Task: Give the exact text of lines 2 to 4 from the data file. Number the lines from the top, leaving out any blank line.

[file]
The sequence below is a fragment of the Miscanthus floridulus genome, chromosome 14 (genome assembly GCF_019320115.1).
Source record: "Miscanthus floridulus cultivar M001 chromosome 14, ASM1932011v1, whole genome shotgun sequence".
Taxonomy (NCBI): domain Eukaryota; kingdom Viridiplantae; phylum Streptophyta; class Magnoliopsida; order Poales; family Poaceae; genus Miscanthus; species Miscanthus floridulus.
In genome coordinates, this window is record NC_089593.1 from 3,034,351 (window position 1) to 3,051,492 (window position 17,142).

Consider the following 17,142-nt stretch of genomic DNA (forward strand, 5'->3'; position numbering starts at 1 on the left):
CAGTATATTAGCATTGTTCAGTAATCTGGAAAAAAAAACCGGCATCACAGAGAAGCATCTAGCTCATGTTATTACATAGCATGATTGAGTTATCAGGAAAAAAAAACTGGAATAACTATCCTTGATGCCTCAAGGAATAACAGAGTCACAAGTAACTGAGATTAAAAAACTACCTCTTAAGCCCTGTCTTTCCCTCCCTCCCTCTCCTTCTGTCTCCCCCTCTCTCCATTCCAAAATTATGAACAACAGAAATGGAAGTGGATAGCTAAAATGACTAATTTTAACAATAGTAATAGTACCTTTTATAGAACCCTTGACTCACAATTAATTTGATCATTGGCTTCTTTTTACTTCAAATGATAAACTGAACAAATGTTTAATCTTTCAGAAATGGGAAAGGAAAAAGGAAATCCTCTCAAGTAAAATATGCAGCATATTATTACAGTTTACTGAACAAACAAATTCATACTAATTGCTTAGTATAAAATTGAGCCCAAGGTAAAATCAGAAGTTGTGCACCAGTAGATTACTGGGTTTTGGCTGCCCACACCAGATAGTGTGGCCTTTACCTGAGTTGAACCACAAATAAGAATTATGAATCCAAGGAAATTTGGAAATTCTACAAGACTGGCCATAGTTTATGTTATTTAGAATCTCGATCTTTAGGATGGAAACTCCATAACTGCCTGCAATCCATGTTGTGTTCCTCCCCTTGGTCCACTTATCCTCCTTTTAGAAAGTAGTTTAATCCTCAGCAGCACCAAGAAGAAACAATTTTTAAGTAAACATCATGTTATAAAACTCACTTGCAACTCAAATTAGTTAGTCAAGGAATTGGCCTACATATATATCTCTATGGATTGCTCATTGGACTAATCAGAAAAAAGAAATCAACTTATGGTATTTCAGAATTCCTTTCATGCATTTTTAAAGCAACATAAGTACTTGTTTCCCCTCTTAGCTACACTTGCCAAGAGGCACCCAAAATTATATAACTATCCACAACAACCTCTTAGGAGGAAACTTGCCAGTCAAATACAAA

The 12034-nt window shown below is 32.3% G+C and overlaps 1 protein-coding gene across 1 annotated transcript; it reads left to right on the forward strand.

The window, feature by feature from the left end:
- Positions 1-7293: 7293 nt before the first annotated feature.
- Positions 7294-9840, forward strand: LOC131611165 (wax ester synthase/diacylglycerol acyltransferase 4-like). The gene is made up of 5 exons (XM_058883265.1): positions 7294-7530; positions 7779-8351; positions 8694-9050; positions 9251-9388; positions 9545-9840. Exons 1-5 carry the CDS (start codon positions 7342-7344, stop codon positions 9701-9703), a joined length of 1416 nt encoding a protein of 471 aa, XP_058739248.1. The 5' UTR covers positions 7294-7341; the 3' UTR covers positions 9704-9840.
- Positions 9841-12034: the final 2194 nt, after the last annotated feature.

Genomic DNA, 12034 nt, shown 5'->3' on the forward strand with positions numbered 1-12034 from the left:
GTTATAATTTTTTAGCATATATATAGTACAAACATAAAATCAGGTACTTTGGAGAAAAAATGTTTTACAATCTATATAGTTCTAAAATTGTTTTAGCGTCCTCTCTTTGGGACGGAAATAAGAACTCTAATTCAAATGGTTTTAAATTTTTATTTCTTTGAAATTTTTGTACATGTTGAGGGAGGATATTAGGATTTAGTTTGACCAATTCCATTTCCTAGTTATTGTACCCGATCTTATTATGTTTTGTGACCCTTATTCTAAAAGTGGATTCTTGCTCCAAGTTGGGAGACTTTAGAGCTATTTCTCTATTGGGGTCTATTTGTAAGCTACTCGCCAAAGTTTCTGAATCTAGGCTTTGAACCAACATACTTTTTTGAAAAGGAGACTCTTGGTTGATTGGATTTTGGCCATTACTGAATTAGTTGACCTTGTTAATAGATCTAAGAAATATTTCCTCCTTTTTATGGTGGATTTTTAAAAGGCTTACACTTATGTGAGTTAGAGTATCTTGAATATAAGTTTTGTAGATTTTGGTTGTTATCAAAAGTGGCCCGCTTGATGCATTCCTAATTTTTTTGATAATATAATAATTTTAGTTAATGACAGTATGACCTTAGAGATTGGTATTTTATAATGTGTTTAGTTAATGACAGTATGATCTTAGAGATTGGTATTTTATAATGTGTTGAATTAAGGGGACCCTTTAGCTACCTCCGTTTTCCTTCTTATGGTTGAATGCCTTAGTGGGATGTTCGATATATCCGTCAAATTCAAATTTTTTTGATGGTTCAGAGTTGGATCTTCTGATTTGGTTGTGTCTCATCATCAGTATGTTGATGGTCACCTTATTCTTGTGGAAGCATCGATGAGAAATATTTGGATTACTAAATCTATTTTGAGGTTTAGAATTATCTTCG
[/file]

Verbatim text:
Source record: "Miscanthus floridulus cultivar M001 chromosome 14, ASM1932011v1, whole genome shotgun sequence".
Taxonomy (NCBI): domain Eukaryota; kingdom Viridiplantae; phylum Streptophyta; class Magnoliopsida; order Poales; family Poaceae; genus Miscanthus; species Miscanthus floridulus.
In genome coordinates, this window is record NC_089593.1 from 3,034,351 (window position 1) to 3,051,492 (window position 17,142).